Along with JellyNeo they also have their item database. You can look up any item on neopets and find out how much it’s worth.

At JellyNeo if you spend time at their site during the day you’ll see alerts pop up, such as ‘Alert! The Snowager is sleeping!’ and should you click on it it will take you directly to the snowager in the Ice Caves so you can try your luck at collecting a prize.

The site is usually updated with the latest faerie crossword answers and daily puzzle answers shortly after midnight NST.

The staff at JellyNeo do their best to provide their members with the most accurate and up to date information.

They also have several sections where you, the neopian, can assist them with their items databases.

With the advent of the new wearable items in Neopia, the staff at JellyNeo are in need of models for some of the newer wearable items. Though, trying to obtain some of these items may prove difficult (some items they need modeled currently include a 30,000np Summertime Fun Sloth Spray Mister Necklace.) The staff at JellyNeo readily award their models (the first person to post the needed neopet) with 500 Joodles. Joodles are the forum currency and you can even buy items and things specifically for the jellyneo forums.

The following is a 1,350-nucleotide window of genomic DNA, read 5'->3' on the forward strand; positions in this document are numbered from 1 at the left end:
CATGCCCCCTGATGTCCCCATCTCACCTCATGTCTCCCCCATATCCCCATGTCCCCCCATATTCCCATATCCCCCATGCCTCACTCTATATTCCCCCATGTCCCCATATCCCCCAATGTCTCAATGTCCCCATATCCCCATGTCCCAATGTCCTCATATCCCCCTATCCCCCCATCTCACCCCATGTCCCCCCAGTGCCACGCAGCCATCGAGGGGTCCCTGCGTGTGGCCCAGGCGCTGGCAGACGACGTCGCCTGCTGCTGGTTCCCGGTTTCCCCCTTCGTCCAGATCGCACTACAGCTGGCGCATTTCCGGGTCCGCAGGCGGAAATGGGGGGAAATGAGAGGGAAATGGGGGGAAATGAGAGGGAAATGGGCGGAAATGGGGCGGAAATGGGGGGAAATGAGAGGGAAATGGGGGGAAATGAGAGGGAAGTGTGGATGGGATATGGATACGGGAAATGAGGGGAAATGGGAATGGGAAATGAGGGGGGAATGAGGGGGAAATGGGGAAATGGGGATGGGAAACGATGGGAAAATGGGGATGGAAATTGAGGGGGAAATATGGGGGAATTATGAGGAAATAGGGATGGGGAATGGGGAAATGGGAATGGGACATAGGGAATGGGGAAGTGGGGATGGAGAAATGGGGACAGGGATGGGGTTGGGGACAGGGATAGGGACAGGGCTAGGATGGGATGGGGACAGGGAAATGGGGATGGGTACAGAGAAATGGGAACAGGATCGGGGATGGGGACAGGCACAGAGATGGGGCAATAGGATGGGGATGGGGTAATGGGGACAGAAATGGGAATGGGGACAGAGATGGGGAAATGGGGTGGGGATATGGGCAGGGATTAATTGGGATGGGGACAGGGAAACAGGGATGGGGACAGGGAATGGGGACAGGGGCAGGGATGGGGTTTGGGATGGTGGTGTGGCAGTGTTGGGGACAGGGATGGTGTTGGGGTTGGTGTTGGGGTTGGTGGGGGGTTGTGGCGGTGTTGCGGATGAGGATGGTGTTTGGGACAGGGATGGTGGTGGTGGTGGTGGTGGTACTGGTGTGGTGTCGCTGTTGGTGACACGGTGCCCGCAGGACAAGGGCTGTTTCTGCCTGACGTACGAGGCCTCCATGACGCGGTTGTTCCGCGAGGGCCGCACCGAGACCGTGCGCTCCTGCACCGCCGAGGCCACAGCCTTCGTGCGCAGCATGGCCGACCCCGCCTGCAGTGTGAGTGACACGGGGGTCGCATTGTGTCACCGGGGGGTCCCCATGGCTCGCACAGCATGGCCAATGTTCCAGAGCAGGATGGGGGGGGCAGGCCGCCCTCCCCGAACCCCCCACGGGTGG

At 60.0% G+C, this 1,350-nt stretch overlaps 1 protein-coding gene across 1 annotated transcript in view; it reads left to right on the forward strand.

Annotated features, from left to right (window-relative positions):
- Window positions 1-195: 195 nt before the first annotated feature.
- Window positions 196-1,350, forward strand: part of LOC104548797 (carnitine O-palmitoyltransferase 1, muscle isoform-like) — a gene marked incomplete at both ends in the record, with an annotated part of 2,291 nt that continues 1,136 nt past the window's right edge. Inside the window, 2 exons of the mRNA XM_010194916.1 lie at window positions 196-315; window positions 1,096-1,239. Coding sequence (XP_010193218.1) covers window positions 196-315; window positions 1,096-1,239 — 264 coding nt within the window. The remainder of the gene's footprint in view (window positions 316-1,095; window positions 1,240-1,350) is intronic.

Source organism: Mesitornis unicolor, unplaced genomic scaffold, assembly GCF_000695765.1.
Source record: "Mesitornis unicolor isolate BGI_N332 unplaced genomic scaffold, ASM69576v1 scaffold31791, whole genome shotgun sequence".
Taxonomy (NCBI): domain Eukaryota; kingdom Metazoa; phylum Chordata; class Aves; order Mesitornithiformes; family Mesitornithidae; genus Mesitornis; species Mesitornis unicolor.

Check JellyNeo out, you’ll be surprised.